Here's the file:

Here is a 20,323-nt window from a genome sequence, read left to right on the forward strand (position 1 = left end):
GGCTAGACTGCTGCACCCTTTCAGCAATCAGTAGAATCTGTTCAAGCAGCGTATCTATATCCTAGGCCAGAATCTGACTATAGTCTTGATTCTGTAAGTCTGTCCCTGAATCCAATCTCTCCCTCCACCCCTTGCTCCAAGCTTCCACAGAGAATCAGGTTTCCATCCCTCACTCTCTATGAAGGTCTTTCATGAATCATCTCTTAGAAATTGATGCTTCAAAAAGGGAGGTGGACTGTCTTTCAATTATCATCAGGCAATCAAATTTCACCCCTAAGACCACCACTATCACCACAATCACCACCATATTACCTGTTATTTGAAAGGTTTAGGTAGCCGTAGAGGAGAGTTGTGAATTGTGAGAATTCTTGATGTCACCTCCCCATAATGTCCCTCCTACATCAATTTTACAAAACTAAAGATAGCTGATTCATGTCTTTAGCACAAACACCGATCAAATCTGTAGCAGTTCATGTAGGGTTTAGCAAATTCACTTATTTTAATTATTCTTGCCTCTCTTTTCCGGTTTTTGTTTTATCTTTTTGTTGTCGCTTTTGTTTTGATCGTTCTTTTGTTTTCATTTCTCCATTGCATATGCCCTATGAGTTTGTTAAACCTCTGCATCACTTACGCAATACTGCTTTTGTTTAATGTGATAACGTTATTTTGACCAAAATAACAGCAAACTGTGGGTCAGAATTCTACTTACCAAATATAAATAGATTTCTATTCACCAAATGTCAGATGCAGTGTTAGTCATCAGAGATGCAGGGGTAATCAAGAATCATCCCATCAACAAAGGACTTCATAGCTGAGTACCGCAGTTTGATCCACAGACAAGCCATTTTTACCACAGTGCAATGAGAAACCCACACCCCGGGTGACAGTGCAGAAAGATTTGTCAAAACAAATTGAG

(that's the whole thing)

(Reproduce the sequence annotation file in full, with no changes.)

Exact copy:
Here is a 20,323-nt window from a genome sequence, read left to right on the forward strand (position 1 = left end):
GGCTAGACTGCTGCACCCTTTCAGCAATCAGTAGAATCTGTTCAAGCAGCGTATCTATATCCTAGGCCAGAATCTGACTATAGTCTTGATTCTGTAAGTCTGTCCCTGAATCCAATCTCTCCCTCCACCCCTTGCTCCAAGCTTCCACAGAGAATCAGGTTTCCATCCCTCACTCTCTATGAAGGTCTTTCATGAATCATCTCTTAGAAATTGATGCTTCAAAAAGGGAGGTGGACTGTCTTTCAATTATCATCAGGCAATCAAATTTCACCCCTAAGACCACCACTATCACCACAATCACCACCATATTACCTGTTATTTGAAAGGTTTAGGTAGCCGTAGAGGAGAGTTGTGAATTGTGAGAATTCTTGATGTCACCTCCCCATAATGTCCCTCCTACATCAATTTTACAAAACTAAAGATAGCTGATTCATGTCTTTAGCACAAACACCGATCAAATCTGTAGCAGTTCATGTAGGGTTTAGCAAATTCACTTATTTTAATTATTCTTGCCTCTCTTTTCCGGTTTTTGTTTTATCTTTTTGTTGTCGCTTTTGTTTTGATCGTTCTTTTGTTTTCATTTCTCCATTGCATATGCCCTATGAGTTTGTTAAACCTCTGCATCACTTACGCAATACTGCTTTTGTTTAATGTGATAACGTTATTTTGACCAAAATAACAGCAAACTGTGGGTCAGAATTCTACTTACCAAATATAAATAGATTTCTATTCACCAAATGTCAGATGCAGTGTTAGTCATCAGAGATGCAGGGGTAATCAAGAATCATCCCATCAACAAAGGACTTCATAGCTGAGTACCGCAGTTTGATCCACAGACAAGCCATTTTTACCACAGTGCAATGAGAAACCCACACCCCGGGTGACAGTGCAGAAAGATTTGTCAAAACAAATTGAG